EPA and Navajo Nation reach $100M wastewater settlement

Chinle is one of the towns in the Navajo Nation that will receive a wastewater treatment upgrade.
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January 17, 2024 — The U.S. Environmental Protection Agency (EPA)Opens in a new tab. announced on January 10 a deal with the Navajo Tribal Utility Authority (NTUA) to better manage wastewater at three of its Arizona facilities – Chinle, Kayenta, and Tuba City. Under a Partial Consent Decree, NTUA will upgrade its wastewater treatment, costing around $100 million. These changes will benefit about 20,000 people in four communities within the Navajo Nation.

The EPA found that NTUA wasn’t treating its wastewater properly according to the Clean Water Act. They weren’t cleaning the water enough before releasing it and had issues maintaining their sewer systems, leading to sewage spills.

NTUA’s plan includes making short-term improvements and building new treatment plants in the long term. They’ll also move the Tuba City plant to a safer location to avoid potential disasters caused by erosion. NTUA has to make its operations better and check its sewer pipes for any problems, planning to fix them. The specifics of these repairs will be discussed later.

David M. Uhlmann of the EPA highlighted that untreated sewage was being released, and this settlement would lead to cleaner water for the Navajo Nation. Amy Miller of the EPA added that this action is part of the Agency’s goal in protecting public health and the environment, especially in tribal communities.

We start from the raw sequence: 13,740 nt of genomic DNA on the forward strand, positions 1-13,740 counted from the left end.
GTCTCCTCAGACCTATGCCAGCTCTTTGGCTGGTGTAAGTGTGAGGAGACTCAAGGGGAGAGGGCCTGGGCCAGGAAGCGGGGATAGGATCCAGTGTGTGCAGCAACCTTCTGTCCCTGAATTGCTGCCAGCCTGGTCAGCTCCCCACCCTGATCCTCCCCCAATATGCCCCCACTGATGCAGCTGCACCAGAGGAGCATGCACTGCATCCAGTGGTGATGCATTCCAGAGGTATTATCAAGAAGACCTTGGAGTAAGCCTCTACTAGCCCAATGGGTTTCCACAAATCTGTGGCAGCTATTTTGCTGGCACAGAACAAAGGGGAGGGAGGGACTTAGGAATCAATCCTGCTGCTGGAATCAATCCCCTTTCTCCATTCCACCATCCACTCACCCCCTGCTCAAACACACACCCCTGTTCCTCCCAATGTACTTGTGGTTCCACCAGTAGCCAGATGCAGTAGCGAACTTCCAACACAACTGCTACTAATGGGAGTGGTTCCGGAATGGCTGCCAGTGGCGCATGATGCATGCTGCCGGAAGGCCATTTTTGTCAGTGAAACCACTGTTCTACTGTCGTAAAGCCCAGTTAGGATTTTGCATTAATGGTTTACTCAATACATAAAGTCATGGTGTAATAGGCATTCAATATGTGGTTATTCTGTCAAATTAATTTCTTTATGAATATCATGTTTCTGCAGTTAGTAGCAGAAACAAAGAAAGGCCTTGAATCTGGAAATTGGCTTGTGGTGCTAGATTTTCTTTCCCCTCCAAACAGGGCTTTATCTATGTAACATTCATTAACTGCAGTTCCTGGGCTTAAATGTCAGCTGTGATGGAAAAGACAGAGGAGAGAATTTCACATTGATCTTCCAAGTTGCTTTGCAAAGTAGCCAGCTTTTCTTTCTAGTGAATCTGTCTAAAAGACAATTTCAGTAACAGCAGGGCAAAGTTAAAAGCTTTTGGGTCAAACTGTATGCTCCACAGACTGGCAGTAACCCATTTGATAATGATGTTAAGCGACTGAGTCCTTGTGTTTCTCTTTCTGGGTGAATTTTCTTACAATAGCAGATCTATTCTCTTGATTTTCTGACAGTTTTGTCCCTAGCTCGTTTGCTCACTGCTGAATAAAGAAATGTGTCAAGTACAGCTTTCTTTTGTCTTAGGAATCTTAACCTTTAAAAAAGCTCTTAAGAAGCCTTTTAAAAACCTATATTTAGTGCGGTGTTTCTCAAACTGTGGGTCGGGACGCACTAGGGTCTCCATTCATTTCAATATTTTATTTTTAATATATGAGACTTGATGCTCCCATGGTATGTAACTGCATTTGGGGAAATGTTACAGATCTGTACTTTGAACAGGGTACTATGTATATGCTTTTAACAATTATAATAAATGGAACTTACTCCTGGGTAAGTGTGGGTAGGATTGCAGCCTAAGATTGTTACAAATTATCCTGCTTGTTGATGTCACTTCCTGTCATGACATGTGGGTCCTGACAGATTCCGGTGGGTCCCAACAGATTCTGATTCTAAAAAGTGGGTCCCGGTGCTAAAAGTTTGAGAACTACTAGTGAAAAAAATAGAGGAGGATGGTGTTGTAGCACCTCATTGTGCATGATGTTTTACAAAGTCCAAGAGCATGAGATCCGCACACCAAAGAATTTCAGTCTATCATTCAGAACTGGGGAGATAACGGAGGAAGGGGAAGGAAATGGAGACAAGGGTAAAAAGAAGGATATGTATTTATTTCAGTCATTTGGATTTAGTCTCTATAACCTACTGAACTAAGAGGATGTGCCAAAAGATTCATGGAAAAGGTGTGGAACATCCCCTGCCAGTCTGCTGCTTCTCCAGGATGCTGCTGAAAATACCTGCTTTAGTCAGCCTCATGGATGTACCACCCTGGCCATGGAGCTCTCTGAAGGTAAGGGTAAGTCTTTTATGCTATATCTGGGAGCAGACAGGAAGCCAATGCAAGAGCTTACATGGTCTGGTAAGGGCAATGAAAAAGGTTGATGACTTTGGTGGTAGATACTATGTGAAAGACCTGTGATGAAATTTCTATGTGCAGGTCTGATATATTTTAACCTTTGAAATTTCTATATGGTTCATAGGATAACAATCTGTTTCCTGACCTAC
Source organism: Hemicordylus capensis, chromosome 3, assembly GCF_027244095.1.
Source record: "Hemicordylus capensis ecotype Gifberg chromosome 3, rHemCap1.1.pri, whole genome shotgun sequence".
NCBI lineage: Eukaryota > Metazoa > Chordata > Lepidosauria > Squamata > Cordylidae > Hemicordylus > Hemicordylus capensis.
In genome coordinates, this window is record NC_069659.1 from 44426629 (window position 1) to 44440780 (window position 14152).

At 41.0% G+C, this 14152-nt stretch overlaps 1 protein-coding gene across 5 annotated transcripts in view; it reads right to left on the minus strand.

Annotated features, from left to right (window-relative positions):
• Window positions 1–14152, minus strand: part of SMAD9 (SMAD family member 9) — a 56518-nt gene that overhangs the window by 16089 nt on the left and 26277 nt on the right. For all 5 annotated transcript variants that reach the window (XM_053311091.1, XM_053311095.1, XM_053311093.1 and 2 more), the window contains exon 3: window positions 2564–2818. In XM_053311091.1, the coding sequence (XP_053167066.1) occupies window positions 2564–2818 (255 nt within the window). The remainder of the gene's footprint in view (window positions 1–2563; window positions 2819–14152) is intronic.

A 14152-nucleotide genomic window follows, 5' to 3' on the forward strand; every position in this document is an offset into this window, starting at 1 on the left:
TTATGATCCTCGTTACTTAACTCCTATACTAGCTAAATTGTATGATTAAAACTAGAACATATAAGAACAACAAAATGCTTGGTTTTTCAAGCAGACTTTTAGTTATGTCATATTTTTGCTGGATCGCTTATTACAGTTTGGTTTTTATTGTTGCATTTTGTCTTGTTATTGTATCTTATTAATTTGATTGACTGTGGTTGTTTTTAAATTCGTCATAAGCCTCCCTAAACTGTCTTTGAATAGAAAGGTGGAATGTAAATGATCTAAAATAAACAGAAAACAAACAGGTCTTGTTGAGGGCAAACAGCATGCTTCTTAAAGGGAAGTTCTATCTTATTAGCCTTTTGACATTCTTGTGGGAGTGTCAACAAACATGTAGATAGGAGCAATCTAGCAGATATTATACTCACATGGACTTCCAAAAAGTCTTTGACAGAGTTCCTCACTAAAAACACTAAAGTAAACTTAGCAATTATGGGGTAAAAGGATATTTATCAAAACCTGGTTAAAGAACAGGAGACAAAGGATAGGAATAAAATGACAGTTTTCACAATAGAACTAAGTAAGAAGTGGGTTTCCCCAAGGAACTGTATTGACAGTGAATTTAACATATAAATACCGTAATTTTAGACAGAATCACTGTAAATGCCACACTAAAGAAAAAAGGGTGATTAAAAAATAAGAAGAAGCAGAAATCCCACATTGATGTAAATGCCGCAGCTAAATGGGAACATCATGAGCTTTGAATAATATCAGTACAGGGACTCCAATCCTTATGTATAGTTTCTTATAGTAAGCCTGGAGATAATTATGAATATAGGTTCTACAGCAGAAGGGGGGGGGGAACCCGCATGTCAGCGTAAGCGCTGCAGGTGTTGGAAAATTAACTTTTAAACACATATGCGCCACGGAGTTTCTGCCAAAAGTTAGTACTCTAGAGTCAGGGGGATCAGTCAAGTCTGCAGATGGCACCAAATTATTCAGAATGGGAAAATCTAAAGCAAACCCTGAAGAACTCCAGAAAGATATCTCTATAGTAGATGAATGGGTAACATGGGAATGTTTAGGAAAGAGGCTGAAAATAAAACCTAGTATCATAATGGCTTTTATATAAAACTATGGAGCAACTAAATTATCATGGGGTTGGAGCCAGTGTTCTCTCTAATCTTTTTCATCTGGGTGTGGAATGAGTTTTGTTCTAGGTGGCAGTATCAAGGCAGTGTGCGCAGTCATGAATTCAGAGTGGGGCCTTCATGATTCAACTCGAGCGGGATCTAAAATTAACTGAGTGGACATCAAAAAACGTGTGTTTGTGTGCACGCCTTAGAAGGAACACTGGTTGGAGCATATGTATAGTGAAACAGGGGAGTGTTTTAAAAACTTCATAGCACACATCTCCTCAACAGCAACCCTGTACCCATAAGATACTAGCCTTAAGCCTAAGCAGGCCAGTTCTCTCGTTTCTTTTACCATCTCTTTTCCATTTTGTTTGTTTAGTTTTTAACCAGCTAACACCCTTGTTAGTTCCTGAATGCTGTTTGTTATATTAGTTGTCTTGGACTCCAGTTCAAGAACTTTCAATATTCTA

Improving NTUA’s wastewater treatment will help the environment and public health. Clean water is essential for fish, preventing harmful algal blooms, and ensuring that people can use the water safely. Sewage spills are dangerous because they can expose people to harmful germs.

NTUA is getting financial help for these upgrades from various federal agencies, including the EPA, and from recent laws like the Bipartisan Infrastructure Law and the American Rescue Plan Act. Most of the $100 million cost will be covered by these grants.

The U.S. Department of Justice and the EPA are handling this case. The agreement is still open for public comments and needs final approval by a court. You can view the Partial Consent Decree at the Justice Department’s website: www.justice.gov/enrd/consent-decreesOpens in a new tab..

Image Description and Credit:

“This is the town of ChinleOpens in a new tab. in northeastern Arizona. It is the namesake of the Chinle Formation, a Upper Triassic stratigraphic unit principally consisting of nonmarine shales. A fluvial conglomerate-sandstone unit called the Shinarump Conglomerate Member is at the base of the formation. Chinle shales and the Shinarump Conglomerate outcrop nearby, especially in Canyon de Chelly east of town. Locality: view from Tsegi overlook, southern rim of Canyon de Chelly, Canyon de Chelly National Monument, northeastern Arizona, USA.”  James St. John, September 2007 via Wikimedia Commons.


Since 1995, Deborah has owned and operated LegalTech LLC with a focus on water rights. Before moving to Arizona in 1986, she worked as a quality control analyst for Honeywell and in commercial real estate, both in Texas. She learned about Arizona's water rights from the late and great attorney Michael Brophy of Ryley, Carlock & Applewhite. Her side interests are writing (and reading), Wordpress programming and much more.

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